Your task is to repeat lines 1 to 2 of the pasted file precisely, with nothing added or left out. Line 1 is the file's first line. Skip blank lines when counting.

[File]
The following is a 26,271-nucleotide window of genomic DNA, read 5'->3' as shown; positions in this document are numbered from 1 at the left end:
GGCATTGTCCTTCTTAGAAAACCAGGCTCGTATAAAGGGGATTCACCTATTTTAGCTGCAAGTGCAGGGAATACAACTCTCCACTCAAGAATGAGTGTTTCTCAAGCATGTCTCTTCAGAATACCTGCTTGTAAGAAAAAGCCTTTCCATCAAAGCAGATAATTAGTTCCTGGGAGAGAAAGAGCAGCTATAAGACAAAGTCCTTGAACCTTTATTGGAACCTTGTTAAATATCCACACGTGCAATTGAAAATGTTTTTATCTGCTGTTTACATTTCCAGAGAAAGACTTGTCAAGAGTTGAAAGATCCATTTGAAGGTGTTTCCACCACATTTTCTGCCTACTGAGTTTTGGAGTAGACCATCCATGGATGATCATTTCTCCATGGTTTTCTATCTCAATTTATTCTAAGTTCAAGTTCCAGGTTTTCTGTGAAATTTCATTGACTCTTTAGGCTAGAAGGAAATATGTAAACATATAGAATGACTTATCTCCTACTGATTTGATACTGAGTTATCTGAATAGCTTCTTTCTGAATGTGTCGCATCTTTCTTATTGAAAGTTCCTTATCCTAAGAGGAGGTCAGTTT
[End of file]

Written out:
The following is a 26,271-nucleotide window of genomic DNA, read 5'->3' as shown; positions in this document are numbered from 1 at the left end:
GGCATTGTCCTTCTTAGAAAACCAGGCTCGTATAAAGGGGATTCACCTATTTTAGCTGCAAGTGCAGGGAATACAACTCTCCACTCAAGAATGAGTGTTTCTCAAGCATGTCTCTTCAGAATACCTGCTTGTAAGAAAAAGCCTTTCCATCAAAGCAGATAATTAGTTCCTGGGAGAGAAAGAGCAGCTATAAGACAAAGTCCTTGAACCTTTATTGGAACCTTGTTAAATATCCACACGTGCAATTGAAAATGTTTTTATCTGCTGTTTACATTTCCAGAGAAAGACTTGTCAAGAGTTGAAAGATCCATTTGAAGGTGTTTCCACCACATTTTCTGCCTACTGAGTTTTGGAGTAGACCATCCATGGATGATCATTTCTCCATGGTTTTCTATCTCAATTTATTCTAAGTTCAAGTTCCAGGTTTTCTGTGAAATTTCATTGACTCTTTAGGCTAGAAGGAAATATGTAAACATATAGAATGACTTATCTCCTACTGATTTGATACTGAGTTATCTGAATAGCTTCTTTCTGAATGTGTCGCATCTTTCTTATTGAAAGTTCCTTATCCTAAGAGGAGGTCAGTTT